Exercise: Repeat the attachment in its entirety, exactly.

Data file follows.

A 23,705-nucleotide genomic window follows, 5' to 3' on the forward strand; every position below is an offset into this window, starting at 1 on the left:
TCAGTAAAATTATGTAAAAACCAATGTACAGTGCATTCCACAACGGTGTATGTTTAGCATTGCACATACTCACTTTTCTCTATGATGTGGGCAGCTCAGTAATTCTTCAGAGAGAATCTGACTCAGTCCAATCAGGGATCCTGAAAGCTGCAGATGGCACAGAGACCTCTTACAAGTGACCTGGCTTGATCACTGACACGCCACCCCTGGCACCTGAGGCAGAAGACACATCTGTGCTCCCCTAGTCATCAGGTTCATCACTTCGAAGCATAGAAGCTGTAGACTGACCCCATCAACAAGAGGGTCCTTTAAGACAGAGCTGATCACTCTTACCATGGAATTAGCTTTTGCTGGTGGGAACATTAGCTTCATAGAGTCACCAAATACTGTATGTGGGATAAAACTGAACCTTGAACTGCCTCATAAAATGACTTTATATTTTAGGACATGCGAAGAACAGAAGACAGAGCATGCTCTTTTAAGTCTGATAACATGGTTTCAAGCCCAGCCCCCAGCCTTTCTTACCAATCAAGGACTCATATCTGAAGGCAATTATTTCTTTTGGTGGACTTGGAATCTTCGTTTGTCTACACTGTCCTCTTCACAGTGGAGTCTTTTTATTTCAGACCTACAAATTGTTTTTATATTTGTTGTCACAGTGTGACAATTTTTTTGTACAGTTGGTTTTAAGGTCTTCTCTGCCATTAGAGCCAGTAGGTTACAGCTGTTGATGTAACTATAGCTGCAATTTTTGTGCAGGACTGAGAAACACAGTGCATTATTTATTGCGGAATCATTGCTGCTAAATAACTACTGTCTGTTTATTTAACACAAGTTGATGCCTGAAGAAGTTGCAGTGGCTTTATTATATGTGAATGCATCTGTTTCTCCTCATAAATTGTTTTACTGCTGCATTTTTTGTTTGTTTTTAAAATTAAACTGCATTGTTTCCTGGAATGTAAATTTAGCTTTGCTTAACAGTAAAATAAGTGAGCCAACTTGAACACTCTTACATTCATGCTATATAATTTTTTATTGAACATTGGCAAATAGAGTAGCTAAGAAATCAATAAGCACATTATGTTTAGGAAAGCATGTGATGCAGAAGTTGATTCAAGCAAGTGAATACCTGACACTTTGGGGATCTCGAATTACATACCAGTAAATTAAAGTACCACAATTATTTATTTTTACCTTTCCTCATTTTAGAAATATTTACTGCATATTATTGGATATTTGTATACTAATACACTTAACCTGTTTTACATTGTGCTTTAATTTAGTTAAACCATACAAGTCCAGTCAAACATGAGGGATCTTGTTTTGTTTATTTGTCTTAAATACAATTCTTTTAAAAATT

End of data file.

A 23,705-nucleotide genomic window follows, 5' to 3' on the forward strand; every position below is an offset into this window, starting at 1 on the left:
TCAGTAAAATTATGTAAAAACCAATGTACAGTGCATTCCACAACGGTGTATGTTTAGCATTGCACATACTCACTTTTCTCTATGATGTGGGCAGCTCAGTAATTCTTCAGAGAGAATCTGACTCAGTCCAATCAGGGATCCTGAAAGCTGCAGATGGCACAGAGACCTCTTACAAGTGACCTGGCTTGATCACTGACACGCCACCCCTGGCACCTGAGGCAGAAGACACATCTGTGCTCCCCTAGTCATCAGGTTCATCACTTCGAAGCATAGAAGCTGTAGACTGACCCCATCAACAAGAGGGTCCTTTAAGACAGAGCTGATCACTCTTACCATGGAATTAGCTTTTGCTGGTGGGAACATTAGCTTCATAGAGTCACCAAATACTGTATGTGGGATAAAACTGAACCTTGAACTGCCTCATAAAATGACTTTATATTTTAGGACATGCGAAGAACAGAAGACAGAGCATGCTCTTTTAAGTCTGATAACATGGTTTCAAGCCCAGCCCCCAGCCTTTCTTACCAATCAAGGACTCATATCTGAAGGCAATTATTTCTTTTGGTGGACTTGGAATCTTCGTTTGTCTACACTGTCCTCTTCACAGTGGAGTCTTTTTATTTCAGACCTACAAATTGTTTTTATATTTGTTGTCACAGTGTGACAATTTTTTTGTACAGTTGGTTTTAAGGTCTTCTCTGCCATTAGAGCCAGTAGGTTACAGCTGTTGATGTAACTATAGCTGCAATTTTTGTGCAGGACTGAGAAACACAGTGCATTATTTATTGCGGAATCATTGCTGCTAAATAACTACTGTCTGTTTATTTAACACAAGTTGATGCCTGAAGAAGTTGCAGTGGCTTTATTATATGTGAATGCATCTGTTTCTCCTCATAAATTGTTTTACTGCTGCATTTTTTGTTTGTTTTTAAAATTAAACTGCATTGTTTCCTGGAATGTAAATTTAGCTTTGCTTAACAGTAAAATAAGTGAGCCAACTTGAACACTCTTACATTCATGCTATATAATTTTTTATTGAACATTGGCAAATAGAGTAGCTAAGAAATCAATAAGCACATTATGTTTAGGAAAGCATGTGATGCAGAAGTTGATTCAAGCAAGTGAATACCTGACACTTTGGGGATCTCGAATTACATACCAGTAAATTAAAGTACCACAATTATTTATTTTTACCTTTCCTCATTTTAGAAATATTTACTGCATATTATTGGATATTTGTATACTAATACACTTAACCTGTTTTACATTGTGCTTTAATTTAGTTAAACCATACAAGTCCAGTCAAACATGAGGGATCTTGTTTTGTTTATTTGTCTTAAATACAATTCTTTTAAAAATT